With a sardonic gloominess worthy of Theodor Adorno, Virno denies that this intrinsically unstable system necessarily leads to unruliness – "far from it". In traditional societies with less pervasive markets (which one presumes includes Fordism), our deep ontological anxiety could be contained by "protective cultural niches". The "omnilateral potentiality" of flexible capitalism shakes those niches to fragments. Yet even though this disembeddedness allows for an "unlimited variability of rules", when those rules are applied, they are much more "tremendously rigid" than the Fordist workplace. Each productive instance is like the tight rules of a competitive game, easily entered into but severely binding when the play begins.
When commanded by our managements to respond to today's adhoc list of tasks and projects, in a world of frazzling openness and potentiality, we display "a compulsive reliance on stereotyped formulae". It is via these formulae that we "contain and dilute" the pervasive indeterminacy of the human condition. Virno characterises them as:
reaction-halting behaviours, obsessive tics, the drastic impoverishments of the ars combinatoria, the inflation of transient but harsh norms…Though on the one hand, permanent formation and the precarity of employments guarantee the full exposure to the world, on the other they instigate the latter's reduction to a spectral or mawkish dollhouse. Virno, 2009)
To return to our theme: if being "creatively Scottish", according to our public bodies and their optimistic political managers, is about maintaining our potentiating flexibility, about fuelling the plural energies of the playful self, this may not be – according to Virno – as progressive as it thinks it might be. To describe some products of our cultural industries as a "spectral or mawkish dollhouse" - in a UK regularly gripped by reality and talent shows that repeat some of the most enduring passivities of commercial culture - doesn't seem too far from the mark. And what might it profit a generation of media studies, liberal arts or cultural studies graduates to gain a full facility in the "ars combinatoria", yet deploy them in the "drastic impoverishments" of the reality tv show or the taste-marketing analytics consultancy?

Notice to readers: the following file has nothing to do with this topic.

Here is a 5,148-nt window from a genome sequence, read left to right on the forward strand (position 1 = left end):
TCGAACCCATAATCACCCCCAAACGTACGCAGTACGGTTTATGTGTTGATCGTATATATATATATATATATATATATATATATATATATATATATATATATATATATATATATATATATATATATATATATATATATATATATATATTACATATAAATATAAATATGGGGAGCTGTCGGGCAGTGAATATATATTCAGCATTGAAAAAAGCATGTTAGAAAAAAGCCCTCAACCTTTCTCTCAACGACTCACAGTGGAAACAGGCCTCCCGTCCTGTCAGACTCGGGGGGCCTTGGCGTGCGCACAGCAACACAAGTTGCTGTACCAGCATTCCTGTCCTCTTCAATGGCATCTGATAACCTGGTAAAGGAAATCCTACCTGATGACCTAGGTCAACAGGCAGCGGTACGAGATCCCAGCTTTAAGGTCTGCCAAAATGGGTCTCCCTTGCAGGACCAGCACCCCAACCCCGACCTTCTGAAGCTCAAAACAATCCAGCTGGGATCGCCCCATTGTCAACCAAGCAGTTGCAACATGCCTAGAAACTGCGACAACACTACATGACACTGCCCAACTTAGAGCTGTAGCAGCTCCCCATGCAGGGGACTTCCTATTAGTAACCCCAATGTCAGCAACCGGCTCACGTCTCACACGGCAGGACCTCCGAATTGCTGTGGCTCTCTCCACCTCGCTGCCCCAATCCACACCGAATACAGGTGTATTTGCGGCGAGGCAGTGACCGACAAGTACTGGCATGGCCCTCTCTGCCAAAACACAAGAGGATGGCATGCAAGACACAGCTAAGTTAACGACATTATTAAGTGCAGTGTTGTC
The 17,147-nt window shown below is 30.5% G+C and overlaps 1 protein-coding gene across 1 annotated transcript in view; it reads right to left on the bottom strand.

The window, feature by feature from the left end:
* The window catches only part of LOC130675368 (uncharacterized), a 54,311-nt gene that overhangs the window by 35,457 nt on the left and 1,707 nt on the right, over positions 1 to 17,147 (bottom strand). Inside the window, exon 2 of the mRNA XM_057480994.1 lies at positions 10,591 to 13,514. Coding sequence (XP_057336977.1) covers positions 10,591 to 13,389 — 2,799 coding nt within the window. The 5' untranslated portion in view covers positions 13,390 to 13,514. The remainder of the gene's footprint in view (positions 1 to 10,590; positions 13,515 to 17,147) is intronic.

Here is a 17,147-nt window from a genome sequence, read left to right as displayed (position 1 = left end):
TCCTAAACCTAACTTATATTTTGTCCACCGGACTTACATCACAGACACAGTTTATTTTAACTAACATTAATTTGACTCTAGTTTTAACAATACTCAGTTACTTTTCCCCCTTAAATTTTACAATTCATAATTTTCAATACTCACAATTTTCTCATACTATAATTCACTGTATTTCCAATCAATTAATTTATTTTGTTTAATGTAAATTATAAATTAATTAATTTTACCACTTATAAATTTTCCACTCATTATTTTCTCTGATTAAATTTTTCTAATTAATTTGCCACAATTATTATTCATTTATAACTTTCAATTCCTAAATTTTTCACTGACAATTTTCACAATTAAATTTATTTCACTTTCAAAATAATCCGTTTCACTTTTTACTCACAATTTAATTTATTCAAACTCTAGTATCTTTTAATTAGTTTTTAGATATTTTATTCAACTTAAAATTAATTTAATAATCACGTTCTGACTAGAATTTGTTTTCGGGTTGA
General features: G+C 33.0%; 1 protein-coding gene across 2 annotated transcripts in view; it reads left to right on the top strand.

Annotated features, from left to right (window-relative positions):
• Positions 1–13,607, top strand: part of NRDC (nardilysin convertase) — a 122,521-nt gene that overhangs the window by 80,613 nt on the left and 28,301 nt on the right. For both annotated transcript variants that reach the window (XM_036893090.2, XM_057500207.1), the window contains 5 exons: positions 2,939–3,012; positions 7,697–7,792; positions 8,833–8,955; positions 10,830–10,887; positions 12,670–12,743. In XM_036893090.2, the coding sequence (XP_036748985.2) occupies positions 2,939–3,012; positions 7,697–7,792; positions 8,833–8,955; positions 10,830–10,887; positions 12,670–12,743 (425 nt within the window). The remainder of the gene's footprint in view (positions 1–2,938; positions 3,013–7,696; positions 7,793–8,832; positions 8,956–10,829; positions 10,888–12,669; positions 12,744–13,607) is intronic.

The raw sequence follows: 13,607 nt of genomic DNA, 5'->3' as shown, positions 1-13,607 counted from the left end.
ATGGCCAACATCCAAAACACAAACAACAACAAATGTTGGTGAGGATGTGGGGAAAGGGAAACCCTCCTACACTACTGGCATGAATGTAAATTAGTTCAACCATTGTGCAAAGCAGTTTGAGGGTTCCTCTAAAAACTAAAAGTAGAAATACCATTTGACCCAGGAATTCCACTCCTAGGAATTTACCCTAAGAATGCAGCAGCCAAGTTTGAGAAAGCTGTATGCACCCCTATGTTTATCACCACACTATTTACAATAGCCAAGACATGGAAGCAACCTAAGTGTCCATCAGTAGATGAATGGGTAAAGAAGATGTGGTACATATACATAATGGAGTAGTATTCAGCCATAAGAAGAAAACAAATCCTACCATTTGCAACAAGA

Virno claims that the playfulness which has always been a touchstone for artistic practice from Romanticism onwards has now become the Achilles Heel of productive subjectivity - the point of susceptible engagement with processes of miasmic exploitation (or at least expropriation) of human creativity. How do we question the baroque mechanisms of psychological capture that Virno so mordantly describes, all their fine-grained capitalisation of our playful natures? Is there any escape from a vision of our post-Fordist cultural existence as "bigger cages, longer chains"?
Certainly, Virno's is not the only social-scientific reading of our wide-open, neotenic natures which is available. The education psychologist Brian Sutton-Smith identifies one evolutionary function of play as the continuation of "neonatal optimism" throughout the life-span (Sutton-Smith, 2009). The "unrealistic optimism, egocentricity and reactivity" of the growing child, all of them "guarantors of persistence in the face of adversity", characterise many of our adult play behaviours. Play brings a sense of joyful indefatigability and energetic resilience, which – like the pleasure of sex for procreation – is evolution's "salute" to the human animal for maintaining a "general liveliness", in the face of the challenges of existence.
Sutton-Smith sees play forms as an expression of reflective 'secondary' emotion, as ways to deal constructively with the 'primary' emotions located in the more reactive parts of the human brain. The amygdala that generates shock, anger, fear, disgust, sadness is mediated by a frontal-lobe that trades in pride, empathy, envy, embarrassment, guilt, and shame, with happiness as the emotion that operates across both brain areas. The 'secondary' emotions are much more 'rule-based' or 'situation-based' – our play, games and simulations operate as the medium whereby our basic emotions can be translated into manageable interpersonal and social phenomena.
Compared to Virno's 'potential human', fated to indecision in its very constititution, Sutton-Smith's 'adaptive potentiator' has a healthy dynamic in its use of play. For the latter, play is "a fortification against the disabilities of life. It transcends life’s distresses and boredoms and, in general, allows the individual or the group to substitute their own enjoyable, fun-filled, theatrics for other representations of reality in a tacit attempt to feel that life is worth living".
In the Sutton-Smith vision, play is not the soft spot whereby we are made into controllable "dividuals" by hyper-capitalism, but the resilient optimism out of which the very possibilities of societal difference are generated. Cultural policy, founded in this socio-biological vision, becomes a constructive exercise in building forms of simulation, combination, virtuosity and performance which exercise that deeply-rooted "neonatal optimism".